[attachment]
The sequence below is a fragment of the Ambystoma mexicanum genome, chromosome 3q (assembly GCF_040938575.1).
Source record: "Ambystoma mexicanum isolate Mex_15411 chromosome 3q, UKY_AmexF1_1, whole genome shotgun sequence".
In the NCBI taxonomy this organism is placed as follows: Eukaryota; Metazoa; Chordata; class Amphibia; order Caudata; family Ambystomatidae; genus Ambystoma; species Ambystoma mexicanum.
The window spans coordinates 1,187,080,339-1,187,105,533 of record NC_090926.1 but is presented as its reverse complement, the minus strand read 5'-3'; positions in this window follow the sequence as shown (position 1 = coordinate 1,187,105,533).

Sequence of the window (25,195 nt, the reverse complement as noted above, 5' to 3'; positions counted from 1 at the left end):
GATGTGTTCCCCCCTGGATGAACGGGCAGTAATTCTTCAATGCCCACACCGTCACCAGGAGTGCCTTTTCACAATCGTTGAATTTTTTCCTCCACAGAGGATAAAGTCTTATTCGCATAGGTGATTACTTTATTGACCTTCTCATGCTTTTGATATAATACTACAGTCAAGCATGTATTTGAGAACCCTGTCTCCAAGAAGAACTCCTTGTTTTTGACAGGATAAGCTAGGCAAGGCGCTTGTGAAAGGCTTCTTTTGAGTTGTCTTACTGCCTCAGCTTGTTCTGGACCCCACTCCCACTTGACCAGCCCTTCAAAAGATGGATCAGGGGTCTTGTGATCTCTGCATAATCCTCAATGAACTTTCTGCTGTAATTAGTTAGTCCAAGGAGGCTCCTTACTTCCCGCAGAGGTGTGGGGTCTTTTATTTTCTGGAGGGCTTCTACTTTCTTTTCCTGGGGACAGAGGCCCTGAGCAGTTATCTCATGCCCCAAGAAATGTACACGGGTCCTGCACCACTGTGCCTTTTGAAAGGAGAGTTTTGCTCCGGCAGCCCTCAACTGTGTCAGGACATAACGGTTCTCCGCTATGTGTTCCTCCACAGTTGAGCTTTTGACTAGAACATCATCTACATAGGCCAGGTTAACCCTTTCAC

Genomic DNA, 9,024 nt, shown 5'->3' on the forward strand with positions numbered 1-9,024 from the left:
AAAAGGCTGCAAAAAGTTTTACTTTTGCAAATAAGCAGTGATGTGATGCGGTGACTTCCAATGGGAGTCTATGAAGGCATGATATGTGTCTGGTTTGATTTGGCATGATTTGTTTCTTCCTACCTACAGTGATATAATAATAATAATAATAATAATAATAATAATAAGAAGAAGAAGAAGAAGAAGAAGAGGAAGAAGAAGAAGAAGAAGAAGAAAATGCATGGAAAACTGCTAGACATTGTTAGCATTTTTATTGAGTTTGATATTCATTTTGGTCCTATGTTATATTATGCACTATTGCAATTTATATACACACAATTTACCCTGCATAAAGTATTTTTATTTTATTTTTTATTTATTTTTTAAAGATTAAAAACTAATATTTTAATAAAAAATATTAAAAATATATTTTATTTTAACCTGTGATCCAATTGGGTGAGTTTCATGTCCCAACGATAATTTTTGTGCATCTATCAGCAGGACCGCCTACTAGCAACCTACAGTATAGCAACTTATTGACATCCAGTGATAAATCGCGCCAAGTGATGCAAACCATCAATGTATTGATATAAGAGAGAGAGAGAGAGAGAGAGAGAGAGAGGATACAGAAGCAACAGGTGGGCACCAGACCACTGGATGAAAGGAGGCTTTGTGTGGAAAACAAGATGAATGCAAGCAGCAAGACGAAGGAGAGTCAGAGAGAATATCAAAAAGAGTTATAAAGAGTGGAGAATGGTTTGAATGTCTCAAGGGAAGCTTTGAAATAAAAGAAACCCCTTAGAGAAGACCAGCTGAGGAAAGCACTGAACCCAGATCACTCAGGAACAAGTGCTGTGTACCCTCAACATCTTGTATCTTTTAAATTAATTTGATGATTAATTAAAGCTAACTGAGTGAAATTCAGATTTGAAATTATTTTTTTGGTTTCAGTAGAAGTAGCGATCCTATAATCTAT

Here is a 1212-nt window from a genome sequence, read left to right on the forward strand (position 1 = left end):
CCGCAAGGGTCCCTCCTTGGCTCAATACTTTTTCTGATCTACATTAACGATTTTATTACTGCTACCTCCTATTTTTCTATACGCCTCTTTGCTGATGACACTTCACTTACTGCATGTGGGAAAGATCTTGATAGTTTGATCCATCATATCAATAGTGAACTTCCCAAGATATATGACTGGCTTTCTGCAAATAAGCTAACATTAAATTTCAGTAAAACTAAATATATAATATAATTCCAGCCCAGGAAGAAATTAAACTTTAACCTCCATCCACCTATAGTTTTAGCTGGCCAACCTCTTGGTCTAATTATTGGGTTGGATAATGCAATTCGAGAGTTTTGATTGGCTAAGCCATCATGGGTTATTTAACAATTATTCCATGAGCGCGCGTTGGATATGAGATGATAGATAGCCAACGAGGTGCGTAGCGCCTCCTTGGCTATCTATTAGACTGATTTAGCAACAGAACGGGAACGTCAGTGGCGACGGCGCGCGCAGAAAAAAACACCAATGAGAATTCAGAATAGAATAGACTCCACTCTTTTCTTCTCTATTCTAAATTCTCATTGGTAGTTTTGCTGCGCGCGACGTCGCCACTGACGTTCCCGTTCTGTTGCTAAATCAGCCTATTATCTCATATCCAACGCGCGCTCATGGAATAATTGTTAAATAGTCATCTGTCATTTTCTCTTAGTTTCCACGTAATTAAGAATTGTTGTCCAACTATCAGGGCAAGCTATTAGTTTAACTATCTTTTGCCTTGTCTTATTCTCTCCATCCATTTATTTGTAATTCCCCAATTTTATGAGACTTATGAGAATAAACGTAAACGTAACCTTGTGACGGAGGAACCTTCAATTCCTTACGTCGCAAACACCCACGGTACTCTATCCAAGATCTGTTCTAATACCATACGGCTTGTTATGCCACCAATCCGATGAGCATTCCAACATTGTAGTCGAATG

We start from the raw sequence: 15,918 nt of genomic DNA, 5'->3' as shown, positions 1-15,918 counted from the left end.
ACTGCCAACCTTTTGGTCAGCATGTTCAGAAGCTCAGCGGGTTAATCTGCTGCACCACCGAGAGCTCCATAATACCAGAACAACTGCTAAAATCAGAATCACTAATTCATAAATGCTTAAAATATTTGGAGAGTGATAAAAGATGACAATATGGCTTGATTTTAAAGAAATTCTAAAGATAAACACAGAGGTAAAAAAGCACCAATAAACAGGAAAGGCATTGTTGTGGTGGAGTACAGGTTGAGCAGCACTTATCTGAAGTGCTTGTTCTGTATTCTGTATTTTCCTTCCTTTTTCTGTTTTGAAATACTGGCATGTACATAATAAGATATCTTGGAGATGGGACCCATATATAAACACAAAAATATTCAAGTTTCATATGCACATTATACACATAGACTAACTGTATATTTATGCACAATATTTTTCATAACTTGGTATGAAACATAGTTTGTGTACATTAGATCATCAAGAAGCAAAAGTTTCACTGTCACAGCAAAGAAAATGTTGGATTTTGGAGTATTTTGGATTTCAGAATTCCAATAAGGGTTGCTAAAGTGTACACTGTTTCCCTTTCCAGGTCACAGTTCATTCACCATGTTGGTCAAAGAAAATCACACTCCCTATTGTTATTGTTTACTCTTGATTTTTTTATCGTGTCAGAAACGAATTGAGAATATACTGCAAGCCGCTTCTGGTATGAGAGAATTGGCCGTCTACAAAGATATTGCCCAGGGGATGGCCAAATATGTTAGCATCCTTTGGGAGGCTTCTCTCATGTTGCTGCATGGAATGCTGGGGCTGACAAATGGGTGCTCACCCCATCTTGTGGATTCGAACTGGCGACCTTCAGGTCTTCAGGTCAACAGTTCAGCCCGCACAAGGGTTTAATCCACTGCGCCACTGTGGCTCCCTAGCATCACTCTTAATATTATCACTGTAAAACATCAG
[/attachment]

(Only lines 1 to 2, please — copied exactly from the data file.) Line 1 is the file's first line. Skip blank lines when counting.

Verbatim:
The sequence below is a fragment of the Ambystoma mexicanum genome, chromosome 3q (assembly GCF_040938575.1).
Source record: "Ambystoma mexicanum isolate Mex_15411 chromosome 3q, UKY_AmexF1_1, whole genome shotgun sequence".